Producer: Madras Talkies
Director: Mani Ratnam
Starring: Ajay Devgan, Vivek Oberoi, Abhishek Bachchan, Rani Mukherjee, Kareena Kapoor and Esha Deol
Music: A.R. Rahman
Lyrics: Mehboob
Singers: A.R. Rahman, Mehboob, Karthik, Alka Yagnik, Adnan Sami, Shahin Badar, Blaaze, Sunitha Sarathy, Lucky Ali, Madhushree and Tanvi
Audio On: Venus
Number of Songs: 6
Released on: March 19, 2004
Reviewed by: Aakash Gandhi
Reviewer's Rating: 8 out of 10
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Mani Ratnam and A.R. Rahman are a combination that gives “the magic of music” a new meaning.  Coming together to give us such masterpieces as Roja, Bombay, and the most notorious, Dil Se; they are back together in what is the most awaited musical score of the year, Yuva.  This will be Mani Ratnam’s first appearance in the director’s chair after six long years (Dil Se), and who better to rope in as the musical lead than the one and only A.R. Rahman.  Last year didn’t prove as promising for Rahman, as he only had one release, Tehzeeb, which didn’t quite go down too well with the masses.  Fortunately, 2004 looks like a much better year for A.R. Rahman, as this will be his third release of the year, following Lakeer and Meenaxi.  If there is anything going against Rahman in this case, it would have to be the massive expectations from him to give the industry another perfect composition.  Knowing Rahman, he probably loves these kinds of opportunities, with history as evidence, but let’s just see if he’s able to live up to the challenge.

The opening track of the album is Dhukka Laga Bukka sung by Karthik, Mehboob and A.R. Rahman.  From the beginning this track is very appealing.  With this also being regarded as the title track since it has the lines Oh Yuva Yuva, the song will appeal to the youth rather than the elderly.  Unfortunately, the rendition by the singer-lyricist-composer threesome does not do much for the ears and just reaches average.  The composition by Rahman is well done but the draw back to his composition, as is throughout the album, is the fact that he does not allow any opportunity for change.  Throughout the track, Rahman uses the same percussional rhythm.  On another note, the lyrics by Mehboob are nothing to rave about.  As will the composition, the lyrics will probably find approval by the youth.  Average (for Rahman).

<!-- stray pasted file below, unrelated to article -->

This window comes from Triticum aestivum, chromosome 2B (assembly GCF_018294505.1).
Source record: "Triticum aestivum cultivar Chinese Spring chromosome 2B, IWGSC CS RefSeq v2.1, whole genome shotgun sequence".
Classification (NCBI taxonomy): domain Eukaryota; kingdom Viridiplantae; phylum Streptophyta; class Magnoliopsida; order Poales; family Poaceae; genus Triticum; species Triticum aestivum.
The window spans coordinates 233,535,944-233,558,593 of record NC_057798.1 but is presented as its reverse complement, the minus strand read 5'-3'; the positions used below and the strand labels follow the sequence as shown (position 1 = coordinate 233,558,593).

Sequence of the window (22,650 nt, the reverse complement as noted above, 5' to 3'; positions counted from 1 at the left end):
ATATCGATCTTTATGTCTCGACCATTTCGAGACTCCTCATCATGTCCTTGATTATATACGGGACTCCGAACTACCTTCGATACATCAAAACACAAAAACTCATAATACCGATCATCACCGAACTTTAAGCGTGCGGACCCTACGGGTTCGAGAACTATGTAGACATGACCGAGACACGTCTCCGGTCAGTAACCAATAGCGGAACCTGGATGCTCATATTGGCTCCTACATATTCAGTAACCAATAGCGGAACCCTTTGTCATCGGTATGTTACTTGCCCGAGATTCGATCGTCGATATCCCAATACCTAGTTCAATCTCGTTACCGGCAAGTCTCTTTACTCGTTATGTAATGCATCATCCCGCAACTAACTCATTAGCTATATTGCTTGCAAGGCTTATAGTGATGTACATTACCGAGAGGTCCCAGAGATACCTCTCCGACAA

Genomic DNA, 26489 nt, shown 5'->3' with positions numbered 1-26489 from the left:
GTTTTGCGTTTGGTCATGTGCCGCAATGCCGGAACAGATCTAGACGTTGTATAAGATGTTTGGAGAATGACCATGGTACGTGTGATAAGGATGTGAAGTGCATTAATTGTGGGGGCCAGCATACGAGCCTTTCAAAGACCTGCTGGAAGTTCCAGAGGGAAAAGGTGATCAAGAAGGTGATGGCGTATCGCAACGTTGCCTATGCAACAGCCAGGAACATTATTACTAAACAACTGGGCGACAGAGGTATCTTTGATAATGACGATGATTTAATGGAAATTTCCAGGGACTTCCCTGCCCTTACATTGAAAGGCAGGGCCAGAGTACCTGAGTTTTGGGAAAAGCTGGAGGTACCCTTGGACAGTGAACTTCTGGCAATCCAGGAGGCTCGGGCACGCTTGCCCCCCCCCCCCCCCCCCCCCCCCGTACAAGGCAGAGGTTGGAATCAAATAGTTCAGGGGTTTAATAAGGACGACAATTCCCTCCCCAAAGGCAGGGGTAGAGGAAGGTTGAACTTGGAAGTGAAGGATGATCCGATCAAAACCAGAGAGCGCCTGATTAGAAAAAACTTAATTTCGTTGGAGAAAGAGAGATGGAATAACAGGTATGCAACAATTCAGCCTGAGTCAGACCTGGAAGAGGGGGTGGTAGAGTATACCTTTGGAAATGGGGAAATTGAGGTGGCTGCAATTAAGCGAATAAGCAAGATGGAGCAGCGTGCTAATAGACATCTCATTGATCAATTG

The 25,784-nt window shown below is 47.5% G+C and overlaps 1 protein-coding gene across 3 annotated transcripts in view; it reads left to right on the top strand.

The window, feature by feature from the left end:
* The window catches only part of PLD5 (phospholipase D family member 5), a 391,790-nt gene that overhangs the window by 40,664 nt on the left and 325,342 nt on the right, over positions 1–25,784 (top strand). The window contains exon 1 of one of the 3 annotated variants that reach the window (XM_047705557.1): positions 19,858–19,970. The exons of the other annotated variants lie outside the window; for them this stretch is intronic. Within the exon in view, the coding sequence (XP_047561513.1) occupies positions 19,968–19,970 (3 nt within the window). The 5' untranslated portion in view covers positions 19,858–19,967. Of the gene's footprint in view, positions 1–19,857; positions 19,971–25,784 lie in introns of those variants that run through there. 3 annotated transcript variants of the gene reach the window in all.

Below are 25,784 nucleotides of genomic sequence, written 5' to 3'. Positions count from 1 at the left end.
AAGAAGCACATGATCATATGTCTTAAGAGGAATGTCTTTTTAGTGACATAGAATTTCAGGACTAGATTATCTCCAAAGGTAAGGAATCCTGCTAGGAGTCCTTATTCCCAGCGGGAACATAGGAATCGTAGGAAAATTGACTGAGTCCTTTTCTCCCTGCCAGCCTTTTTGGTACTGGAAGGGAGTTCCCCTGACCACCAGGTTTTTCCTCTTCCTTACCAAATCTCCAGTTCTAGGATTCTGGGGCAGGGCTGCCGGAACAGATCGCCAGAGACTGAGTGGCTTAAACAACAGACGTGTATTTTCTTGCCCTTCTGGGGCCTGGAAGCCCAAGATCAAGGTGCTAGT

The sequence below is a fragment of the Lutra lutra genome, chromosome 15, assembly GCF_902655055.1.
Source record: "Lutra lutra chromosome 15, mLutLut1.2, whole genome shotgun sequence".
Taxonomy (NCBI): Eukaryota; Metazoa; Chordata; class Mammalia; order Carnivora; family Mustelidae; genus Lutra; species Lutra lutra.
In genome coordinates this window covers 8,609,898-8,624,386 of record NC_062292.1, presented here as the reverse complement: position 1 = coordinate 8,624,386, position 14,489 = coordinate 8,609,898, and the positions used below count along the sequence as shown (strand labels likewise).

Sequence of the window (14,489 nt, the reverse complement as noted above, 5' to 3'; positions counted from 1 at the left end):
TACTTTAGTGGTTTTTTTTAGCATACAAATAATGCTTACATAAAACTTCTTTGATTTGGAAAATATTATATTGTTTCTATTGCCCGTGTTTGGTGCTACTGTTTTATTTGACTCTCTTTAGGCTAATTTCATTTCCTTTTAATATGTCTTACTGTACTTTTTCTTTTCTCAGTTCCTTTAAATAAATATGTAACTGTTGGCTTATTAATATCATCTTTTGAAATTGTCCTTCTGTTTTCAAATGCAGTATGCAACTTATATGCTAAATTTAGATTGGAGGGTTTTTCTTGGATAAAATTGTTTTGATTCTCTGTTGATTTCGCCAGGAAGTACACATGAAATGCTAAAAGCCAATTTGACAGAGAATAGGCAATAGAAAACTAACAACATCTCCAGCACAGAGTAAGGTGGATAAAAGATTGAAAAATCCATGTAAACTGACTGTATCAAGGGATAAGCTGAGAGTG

The next track is the infectious Dol Dol.  Like before, Rahman begins this track on a great note, with an invigorating liquification of synthesizers, drums, and bass.  The rap supplements by Blaaze are alright when you compare them to the disgraceful rap he offered in Chori Pe Chori (Saathiya).  Once again, Rahman did not change his harmony at all throughout all four minutes of the song, which leads to an end result of annoyance, especially with Blaaze rambling on and on.   One thing that I did appreciate was Rahman’s use of Shahin Badar’s vocals, which were nicely altered by Rahman.  Not to mislead anyone…this track is definitely a winner, but relative to Rahman’s usual, this one could have been much better! 

Now this is vintage Rahman!  Back to his ingenious and creative self, Rahman finds a new talent in Sunitha Sarathy, who sounds a tad similar to Sunidhi Chauhan in her rendition of the line Eh Khuda Hafiz.  After using unconventional and underrated vocalists such as Kunal Ganjawall, Adnan Sami, and Daler Mehndi in his previous albums, he utilizes the extremely talented Lucky Ali.  After his comeback in Kaho Naa…Pyar Hai and his superior performance in Sur, Lucky Ali lends his heavy vocals here to bring a breath of fresh air into the album and succeeds immensely!  Unlike in the previous two songs, Rahman does allow himself to venture off into the land of creativity, which he is ever so popular for.  My personal favorite is when he adds the piano to accompany Sunitha’s rendition.  Only Rahman is capable of creating such an effect.  In addition to the masterful composition and uncanny vocals, Mehboob’s lyrics don’t disappoint either and he writes some winsome lyrics for both Sunitha and Lucky to sing to.